Give the Gift of Disaster Preparedness

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Release date: 
December 9, 2003
Release Number: 

With Thanksgiving behind us and the December holidays ahead, the thoughts of many Americans turn to shopping. So what do you give the loved one who “has everything”?

The Washington Emergency Management Division (WEMD) and the Federal Emergency Management Agency (FEMA) would like to offer a list of gift suggestions for that special person who isn’t quite prepared for disaster or emergencies.

“While these may not be the glitziest gifts, they may save a life, save property or make dealing with a disaster a bit easier,” said Anthony Russell, federal coordinating officer for the recent flood disaster declaration.

“It is always good to be prepared, not only for natural disasters such as the floods experienced in Washington in October,” said Diane Offord, state coordinating officer, “but also for other types of hazards that are occurring more and more in the world today,”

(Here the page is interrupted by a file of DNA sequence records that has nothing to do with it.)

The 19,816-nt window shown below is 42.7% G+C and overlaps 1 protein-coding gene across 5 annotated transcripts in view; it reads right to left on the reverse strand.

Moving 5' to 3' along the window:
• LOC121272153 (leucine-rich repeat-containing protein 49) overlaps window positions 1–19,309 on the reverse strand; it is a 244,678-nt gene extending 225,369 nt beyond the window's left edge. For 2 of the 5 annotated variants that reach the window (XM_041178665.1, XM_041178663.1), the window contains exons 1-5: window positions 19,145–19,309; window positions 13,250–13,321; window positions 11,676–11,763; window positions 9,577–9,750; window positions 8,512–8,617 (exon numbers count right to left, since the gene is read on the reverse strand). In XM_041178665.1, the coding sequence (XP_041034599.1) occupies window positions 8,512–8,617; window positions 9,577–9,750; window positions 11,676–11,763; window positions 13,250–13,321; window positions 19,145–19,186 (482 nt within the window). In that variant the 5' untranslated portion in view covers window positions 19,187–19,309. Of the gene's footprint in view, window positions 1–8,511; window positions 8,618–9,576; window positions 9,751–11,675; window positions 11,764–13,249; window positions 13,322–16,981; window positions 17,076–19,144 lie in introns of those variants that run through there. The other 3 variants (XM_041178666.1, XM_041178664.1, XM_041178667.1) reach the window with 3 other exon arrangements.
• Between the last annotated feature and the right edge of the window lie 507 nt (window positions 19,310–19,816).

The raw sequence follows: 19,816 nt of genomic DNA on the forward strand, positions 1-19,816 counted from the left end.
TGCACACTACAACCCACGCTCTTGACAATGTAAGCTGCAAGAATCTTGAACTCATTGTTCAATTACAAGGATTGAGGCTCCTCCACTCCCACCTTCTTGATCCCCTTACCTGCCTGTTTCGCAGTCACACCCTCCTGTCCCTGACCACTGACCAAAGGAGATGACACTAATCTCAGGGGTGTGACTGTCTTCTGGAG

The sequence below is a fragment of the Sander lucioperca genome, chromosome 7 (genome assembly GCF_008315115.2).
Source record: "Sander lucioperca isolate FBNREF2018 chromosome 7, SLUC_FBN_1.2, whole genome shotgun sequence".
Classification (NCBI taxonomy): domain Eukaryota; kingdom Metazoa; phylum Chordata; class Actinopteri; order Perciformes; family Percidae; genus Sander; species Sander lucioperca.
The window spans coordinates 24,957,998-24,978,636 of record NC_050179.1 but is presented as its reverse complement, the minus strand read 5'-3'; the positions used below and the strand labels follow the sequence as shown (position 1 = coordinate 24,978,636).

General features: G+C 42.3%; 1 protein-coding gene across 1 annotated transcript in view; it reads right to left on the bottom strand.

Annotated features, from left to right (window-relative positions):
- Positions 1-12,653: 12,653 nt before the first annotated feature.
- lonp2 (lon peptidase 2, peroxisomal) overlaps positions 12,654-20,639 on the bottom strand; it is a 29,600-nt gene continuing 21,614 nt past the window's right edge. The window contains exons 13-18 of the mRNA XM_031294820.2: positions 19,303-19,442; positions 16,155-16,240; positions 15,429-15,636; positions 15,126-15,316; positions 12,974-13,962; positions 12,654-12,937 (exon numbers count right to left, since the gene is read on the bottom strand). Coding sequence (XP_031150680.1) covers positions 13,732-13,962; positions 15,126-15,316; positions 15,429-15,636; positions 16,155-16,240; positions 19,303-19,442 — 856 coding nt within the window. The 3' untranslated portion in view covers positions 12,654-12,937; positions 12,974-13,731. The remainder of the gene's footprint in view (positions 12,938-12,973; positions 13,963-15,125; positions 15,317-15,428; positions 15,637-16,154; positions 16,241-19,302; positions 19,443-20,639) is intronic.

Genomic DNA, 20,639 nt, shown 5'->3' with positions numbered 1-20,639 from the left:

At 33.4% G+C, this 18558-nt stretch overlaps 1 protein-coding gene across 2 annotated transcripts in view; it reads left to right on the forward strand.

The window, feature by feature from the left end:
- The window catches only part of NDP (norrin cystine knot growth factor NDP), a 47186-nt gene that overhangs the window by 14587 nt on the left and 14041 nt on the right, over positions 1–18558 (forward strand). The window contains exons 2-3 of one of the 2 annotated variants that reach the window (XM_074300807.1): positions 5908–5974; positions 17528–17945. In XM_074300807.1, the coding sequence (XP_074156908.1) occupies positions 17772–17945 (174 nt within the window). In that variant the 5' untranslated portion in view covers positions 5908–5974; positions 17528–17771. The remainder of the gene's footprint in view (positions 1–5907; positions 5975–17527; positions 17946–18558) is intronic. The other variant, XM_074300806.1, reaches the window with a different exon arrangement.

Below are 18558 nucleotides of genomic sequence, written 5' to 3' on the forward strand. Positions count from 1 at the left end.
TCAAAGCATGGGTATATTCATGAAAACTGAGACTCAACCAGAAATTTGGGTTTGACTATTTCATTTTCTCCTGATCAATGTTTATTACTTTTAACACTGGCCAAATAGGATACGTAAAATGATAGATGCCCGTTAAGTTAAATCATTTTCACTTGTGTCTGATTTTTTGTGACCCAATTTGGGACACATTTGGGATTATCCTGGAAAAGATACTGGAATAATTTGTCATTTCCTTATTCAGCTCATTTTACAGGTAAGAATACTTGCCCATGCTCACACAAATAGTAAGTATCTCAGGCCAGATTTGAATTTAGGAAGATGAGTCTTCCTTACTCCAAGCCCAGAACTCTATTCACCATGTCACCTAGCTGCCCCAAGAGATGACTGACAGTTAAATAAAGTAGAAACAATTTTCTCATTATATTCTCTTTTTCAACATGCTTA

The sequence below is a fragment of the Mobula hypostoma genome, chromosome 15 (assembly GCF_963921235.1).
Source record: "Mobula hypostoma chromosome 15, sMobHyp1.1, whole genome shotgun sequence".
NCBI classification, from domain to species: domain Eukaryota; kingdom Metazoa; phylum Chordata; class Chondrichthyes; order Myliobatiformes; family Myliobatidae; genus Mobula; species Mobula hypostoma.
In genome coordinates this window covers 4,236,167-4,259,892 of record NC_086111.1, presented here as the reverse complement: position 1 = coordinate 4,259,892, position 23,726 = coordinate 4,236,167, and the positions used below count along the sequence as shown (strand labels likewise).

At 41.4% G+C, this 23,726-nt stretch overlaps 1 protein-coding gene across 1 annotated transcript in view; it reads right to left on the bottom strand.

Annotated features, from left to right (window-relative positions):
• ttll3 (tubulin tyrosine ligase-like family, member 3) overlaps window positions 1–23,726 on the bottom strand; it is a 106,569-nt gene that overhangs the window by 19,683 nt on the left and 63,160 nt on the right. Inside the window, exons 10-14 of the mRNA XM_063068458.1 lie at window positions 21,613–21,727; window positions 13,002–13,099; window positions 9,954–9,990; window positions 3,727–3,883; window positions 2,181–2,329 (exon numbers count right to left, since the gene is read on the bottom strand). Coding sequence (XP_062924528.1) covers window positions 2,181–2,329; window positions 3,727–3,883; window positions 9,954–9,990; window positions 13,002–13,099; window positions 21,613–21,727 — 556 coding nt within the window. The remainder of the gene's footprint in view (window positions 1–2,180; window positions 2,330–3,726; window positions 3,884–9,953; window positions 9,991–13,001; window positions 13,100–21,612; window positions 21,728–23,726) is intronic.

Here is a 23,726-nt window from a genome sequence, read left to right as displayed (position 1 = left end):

Here are some gift suggestions from FEMA and WEMD:

  • NOAA weather radios and extra batteries
  • New smoke detectors and batteries
  • Appropriate fire extinguishers (kitchen, garage, car)
  • Key elements of a home disaster kit, such as a flashlight and batteries, a battery-powered radio, a first aid kit, bottled water, and canned goods with manual can opener in a plastic tub or container
  • Foldable ladders for second-story escape in a fire
  • Car emergency kits (flares, shovels, ice scrapers, flashlights, and fluorescent distress flags)
  • Enrollment in a CPR or first aid class
  • Pet disaster kit (extra food, leashes, dishes, toys, and carrying case or crate)
  • A National Flood Insurance Policy

Emergency management officials hope you will think about safety when doing your holiday shopping this year. For more information on preparing for emergencies, please go to

On March 1, 2003, FEMA became part of the U.S. Department of Homeland Security. FEMA's continuing mission within the new department is to lead the effort to prepare the nation for all hazards and effectively manage federal response and recovery efforts following any national incident. FEMA also initiates proactive mitigation activities, trains first responders, and manages the National Flood Insurance Program and the U.S. Fire Administration.

Last Updated: 
July 16, 2012 - 18:46
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